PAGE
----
59. The Ombudsman has viewed copies of the documents and examined them carefully. As would be expected, the documents do discuss how a PNR system functions and do discuss relevant issues such as data protection measures. It is reasonable to consider that such information would be of relevance in a legislative debate on the adoption of an EU PNR system.
60. In light of the above, the Ombudsman finds the Commission was wrong not to disclose the requested documents and recommends that they be released now.
61. The Ombudsman notes the complainant’s argument that the public has a right to know whether the Commission invited a balanced panel of experts (see paragraph 17 above). The complainant stated that if the Commission wanted to protect the experts, it could have kept their name secret and at least disclosed their functions.
62. Having examined the award evaluation forms, the Ombudsman can confirm that the functions of the experts were not indicated anywhere in the forms. Solely their names were mentioned. The Ombudsman has noted, however, that it may be appropriate not to release the names of the evaluators to exclude any possibility that they feel pressured when making their evaluations.
63. The names of the experts, in any event, constitute personal data. Article 8 of Regulation 45/2001 provides that “... personal data shall only be transferred ... (b) if the recipient establishes the necessity of having the data transferred and if there is no reason to assume that the data subject’s legitimate interests might be prejudiced” (emphasis added). It was therefore up to the complainant to put forward reasons establishing that the disclosure of the experts’ names was necessary. The complainant did not mention any reasons in her request for access to documents or in the confirmatory application.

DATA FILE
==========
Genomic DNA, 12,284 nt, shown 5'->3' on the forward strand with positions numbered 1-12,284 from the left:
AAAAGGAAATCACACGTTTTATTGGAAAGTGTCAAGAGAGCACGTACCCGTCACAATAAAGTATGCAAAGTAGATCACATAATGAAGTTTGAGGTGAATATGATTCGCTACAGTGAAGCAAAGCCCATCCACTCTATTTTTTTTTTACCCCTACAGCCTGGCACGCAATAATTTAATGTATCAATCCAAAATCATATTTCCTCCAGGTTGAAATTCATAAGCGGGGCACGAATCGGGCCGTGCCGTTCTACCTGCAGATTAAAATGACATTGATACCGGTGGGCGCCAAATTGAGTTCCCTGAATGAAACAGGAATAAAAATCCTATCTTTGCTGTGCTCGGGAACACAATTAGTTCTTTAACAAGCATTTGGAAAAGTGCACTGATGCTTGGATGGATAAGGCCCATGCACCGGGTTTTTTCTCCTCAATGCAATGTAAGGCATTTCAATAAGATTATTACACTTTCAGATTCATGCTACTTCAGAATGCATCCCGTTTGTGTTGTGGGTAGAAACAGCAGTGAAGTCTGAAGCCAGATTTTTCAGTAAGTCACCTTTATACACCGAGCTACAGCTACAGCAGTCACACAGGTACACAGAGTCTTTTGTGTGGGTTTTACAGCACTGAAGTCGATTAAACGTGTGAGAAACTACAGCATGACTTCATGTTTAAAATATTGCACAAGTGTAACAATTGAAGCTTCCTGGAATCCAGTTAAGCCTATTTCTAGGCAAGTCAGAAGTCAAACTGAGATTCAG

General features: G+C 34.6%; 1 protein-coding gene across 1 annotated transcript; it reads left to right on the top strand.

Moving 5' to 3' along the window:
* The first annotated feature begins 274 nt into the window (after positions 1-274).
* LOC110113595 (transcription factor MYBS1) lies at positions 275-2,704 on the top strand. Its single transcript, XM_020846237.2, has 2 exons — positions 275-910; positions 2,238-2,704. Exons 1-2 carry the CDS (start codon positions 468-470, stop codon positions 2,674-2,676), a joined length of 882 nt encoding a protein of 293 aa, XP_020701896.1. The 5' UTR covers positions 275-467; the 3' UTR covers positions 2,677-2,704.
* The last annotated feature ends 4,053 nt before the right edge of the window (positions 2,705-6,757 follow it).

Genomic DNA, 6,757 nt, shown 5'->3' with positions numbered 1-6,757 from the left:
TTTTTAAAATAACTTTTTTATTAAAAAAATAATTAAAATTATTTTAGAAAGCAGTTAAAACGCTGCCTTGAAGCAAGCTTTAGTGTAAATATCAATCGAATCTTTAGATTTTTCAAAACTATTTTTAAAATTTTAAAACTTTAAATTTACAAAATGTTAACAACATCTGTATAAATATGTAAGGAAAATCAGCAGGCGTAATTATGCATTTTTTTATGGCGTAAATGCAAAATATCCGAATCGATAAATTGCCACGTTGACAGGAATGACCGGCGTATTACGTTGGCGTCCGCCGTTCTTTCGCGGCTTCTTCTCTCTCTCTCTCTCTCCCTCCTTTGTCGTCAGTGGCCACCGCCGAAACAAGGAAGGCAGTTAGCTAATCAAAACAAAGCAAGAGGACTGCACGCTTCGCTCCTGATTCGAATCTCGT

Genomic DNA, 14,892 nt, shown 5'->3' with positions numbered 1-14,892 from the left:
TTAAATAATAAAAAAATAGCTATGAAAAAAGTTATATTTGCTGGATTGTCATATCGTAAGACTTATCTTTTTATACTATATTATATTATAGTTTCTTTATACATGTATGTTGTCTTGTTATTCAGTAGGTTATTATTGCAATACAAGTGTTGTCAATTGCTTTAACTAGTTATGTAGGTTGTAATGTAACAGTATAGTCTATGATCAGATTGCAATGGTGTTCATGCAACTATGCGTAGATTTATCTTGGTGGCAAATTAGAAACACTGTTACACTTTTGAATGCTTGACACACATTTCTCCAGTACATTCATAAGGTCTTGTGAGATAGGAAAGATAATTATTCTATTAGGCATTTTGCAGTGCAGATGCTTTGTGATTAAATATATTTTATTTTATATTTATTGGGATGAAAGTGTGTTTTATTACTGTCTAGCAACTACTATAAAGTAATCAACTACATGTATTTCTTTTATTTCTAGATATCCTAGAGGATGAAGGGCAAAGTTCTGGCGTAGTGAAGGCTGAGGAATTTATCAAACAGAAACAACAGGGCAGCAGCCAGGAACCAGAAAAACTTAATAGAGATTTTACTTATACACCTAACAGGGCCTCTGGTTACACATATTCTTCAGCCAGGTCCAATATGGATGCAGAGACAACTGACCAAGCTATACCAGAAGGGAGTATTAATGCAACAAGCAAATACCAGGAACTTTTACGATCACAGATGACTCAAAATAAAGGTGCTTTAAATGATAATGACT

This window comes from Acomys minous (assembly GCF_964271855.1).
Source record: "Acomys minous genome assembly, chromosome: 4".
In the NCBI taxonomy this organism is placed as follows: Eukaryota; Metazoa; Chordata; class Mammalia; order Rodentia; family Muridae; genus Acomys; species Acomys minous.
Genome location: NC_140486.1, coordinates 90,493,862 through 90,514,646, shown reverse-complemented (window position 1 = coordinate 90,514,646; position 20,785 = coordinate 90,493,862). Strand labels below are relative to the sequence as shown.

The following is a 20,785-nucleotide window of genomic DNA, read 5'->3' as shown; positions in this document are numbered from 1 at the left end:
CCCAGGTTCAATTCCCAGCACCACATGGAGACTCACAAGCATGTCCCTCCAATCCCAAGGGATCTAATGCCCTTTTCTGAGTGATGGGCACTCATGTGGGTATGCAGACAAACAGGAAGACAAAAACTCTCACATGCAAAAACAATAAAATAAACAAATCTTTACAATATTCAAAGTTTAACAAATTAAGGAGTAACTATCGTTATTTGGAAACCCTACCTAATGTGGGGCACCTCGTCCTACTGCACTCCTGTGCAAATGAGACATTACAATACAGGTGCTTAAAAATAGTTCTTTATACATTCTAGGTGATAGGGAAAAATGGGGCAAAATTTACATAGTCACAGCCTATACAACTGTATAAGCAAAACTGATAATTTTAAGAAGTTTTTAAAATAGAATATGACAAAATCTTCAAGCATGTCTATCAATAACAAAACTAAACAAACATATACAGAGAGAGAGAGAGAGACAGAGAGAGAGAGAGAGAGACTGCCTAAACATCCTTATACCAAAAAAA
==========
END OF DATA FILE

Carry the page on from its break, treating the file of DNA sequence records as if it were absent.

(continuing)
On the basis of the inquiry into this complaint, the Ombudsman makes the following recommendation to the Commission:
The Commission should release the requested documents taking into account the redactions proposed for reasons of data protection.
The Commission and the complainant will be informed of this recommendation. In accordance with Article 3(6) of the Statute of the European Ombudsman, the Commission shall send a detailed opinion by 31 March 2017. The detailed opinion could consist of the acceptance of the recommendation and a description of how it has been implemented.
 Decision of the European Parliament of 9 March 1994 on the regulations and general conditions governing the performance of the Ombudsman's duties (94/262/ECSC, EC, Euratom), OJ 1994 L 113, p. 15.
 A confirmatory application is an appeal.
 Regulation (EC) No 1049/2001 of the European Parliament and of the Council of 30 May 2001 regarding public access to European Parliament, Council and Commission documents, OJ 2001 L 145, p. 43.